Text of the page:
"I'm not getting a break, and I'm not getting anything to eat until I get home, and I'm never getting home on time," she said. "It's always two to three hours over."
When the pandemic began, Haff said, she was working five days a week. As the exhaustion intensified, she scaled back, now working three or four days per week, with eight-hour shifts that she said frequently drag to 10 hours.
When they're short-staffed, it can take longer to move patients out of the emergency room and into other units, she said.
Patients are "waiting days for beds upstairs because there's no place to put them, because there's no nurses upstairs," she said. "And the ambulances don't stop, and the people don't stop coming in, and it's chaos, it's really hard."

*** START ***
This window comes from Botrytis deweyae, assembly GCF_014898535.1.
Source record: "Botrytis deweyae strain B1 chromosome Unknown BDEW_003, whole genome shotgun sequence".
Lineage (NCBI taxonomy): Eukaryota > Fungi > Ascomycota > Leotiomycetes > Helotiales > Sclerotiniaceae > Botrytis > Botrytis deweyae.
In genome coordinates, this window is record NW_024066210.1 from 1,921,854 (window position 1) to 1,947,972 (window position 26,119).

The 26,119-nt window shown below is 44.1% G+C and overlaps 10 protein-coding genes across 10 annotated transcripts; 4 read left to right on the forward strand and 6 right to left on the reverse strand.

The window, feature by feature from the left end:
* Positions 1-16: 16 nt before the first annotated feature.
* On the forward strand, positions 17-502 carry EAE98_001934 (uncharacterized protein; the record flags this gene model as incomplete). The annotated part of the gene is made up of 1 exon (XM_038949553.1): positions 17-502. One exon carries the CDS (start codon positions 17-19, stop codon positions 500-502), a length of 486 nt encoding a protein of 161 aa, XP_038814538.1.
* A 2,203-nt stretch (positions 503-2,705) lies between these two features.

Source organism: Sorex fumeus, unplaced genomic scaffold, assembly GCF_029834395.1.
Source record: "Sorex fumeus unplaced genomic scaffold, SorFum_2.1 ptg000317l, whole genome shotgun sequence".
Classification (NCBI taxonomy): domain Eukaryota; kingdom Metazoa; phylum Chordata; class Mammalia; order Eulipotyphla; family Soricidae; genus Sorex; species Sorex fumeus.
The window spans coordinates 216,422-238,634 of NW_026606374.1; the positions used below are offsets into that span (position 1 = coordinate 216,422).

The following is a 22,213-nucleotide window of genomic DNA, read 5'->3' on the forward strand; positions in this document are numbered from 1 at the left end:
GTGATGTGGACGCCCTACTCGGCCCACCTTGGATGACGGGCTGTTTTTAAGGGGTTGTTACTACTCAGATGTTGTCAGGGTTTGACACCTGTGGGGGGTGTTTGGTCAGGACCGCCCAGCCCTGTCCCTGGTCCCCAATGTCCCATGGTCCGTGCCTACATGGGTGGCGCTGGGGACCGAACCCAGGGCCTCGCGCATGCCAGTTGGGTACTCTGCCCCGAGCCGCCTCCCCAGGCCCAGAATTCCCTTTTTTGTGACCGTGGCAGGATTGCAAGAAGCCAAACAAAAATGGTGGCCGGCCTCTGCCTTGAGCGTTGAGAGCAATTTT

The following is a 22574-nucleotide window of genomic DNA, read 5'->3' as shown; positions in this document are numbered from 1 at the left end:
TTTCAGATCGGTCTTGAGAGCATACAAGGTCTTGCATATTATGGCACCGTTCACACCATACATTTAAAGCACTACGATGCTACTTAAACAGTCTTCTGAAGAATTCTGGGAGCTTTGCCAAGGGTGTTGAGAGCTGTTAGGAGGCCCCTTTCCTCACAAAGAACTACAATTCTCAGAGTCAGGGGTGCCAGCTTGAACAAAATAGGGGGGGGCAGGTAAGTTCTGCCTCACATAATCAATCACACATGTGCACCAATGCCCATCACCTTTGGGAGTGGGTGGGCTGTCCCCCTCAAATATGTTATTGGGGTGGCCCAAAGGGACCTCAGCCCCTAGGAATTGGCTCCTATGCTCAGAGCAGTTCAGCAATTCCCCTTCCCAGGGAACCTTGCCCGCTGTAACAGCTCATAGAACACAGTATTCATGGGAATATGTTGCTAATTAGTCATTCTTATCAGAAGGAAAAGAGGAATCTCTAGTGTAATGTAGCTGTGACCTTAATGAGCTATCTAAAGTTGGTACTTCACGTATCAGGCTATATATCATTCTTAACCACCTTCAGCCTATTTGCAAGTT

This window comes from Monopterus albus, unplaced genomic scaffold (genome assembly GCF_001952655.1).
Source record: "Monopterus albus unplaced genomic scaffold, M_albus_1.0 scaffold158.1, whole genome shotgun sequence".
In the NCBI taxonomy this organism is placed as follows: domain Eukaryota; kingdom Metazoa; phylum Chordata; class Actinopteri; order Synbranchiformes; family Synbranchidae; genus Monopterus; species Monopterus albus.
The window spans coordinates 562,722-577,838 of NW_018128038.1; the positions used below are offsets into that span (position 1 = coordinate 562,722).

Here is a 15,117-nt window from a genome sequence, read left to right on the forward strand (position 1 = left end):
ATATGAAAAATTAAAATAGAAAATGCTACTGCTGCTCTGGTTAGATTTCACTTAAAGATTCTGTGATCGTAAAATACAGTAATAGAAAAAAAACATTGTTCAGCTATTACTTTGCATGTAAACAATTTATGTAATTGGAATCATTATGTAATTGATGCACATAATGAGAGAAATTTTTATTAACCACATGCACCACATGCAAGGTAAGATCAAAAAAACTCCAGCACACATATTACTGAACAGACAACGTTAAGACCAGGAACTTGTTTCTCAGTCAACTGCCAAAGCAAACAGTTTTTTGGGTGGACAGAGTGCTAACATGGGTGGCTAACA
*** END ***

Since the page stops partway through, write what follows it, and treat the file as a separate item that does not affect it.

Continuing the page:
Katrina Wood, a chief nursing officer at the Medical Center at Bowling Green in Kentucky, said the emergency room can get backed up because covid-19 patients are staying so long.
There are patients in hallways, patients in the rooms, patients in the lobby, Wood said.
"With covid patients, we really try to minimize how many people are in the room," which leaves nurses to do more of the care, she said. "Where previously maybe lab would come in and do some of the care . . . physical therapy would be in working with them, more of that duty is coming on the nurse."
The amount of work is wearing down nurses, the UCI researchers said, and leaving them with a level of compassion fatigue that's worsened during the pandemic.